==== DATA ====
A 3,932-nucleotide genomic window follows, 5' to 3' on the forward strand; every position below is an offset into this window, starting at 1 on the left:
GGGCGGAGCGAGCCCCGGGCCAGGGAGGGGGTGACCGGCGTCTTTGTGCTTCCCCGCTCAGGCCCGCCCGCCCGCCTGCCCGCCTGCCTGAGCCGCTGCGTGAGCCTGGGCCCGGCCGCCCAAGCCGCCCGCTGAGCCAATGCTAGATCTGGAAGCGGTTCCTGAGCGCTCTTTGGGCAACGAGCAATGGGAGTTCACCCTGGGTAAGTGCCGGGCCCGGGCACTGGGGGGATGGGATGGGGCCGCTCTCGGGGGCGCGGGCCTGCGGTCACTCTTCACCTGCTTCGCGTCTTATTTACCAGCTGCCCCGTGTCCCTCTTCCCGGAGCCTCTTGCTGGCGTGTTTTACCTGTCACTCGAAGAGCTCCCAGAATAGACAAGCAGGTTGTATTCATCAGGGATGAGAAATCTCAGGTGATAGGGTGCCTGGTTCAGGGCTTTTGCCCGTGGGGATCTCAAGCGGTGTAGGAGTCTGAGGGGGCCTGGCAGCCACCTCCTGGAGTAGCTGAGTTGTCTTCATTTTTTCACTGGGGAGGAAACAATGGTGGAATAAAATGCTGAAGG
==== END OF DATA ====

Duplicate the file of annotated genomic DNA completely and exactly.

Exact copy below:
A 3,932-nucleotide genomic window follows, 5' to 3' on the forward strand; every position below is an offset into this window, starting at 1 on the left:
GGGCGGAGCGAGCCCCGGGCCAGGGAGGGGGTGACCGGCGTCTTTGTGCTTCCCCGCTCAGGCCCGCCCGCCCGCCTGCCCGCCTGCCTGAGCCGCTGCGTGAGCCTGGGCCCGGCCGCCCAAGCCGCCCGCTGAGCCAATGCTAGATCTGGAAGCGGTTCCTGAGCGCTCTTTGGGCAACGAGCAATGGGAGTTCACCCTGGGTAAGTGCCGGGCCCGGGCACTGGGGGGATGGGATGGGGCCGCTCTCGGGGGCGCGGGCCTGCGGTCACTCTTCACCTGCTTCGCGTCTTATTTACCAGCTGCCCCGTGTCCCTCTTCCCGGAGCCTCTTGCTGGCGTGTTTTACCTGTCACTCGAAGAGCTCCCAGAATAGACAAGCAGGTTGTATTCATCAGGGATGAGAAATCTCAGGTGATAGGGTGCCTGGTTCAGGGCTTTTGCCCGTGGGGATCTCAAGCGGTGTAGGAGTCTGAGGGGGCCTGGCAGCCACCTCCTGGAGTAGCTGAGTTGTCTTCATTTTTTCACTGGGGAGGAAACAATGGTGGAATAAAATGCTGAAGG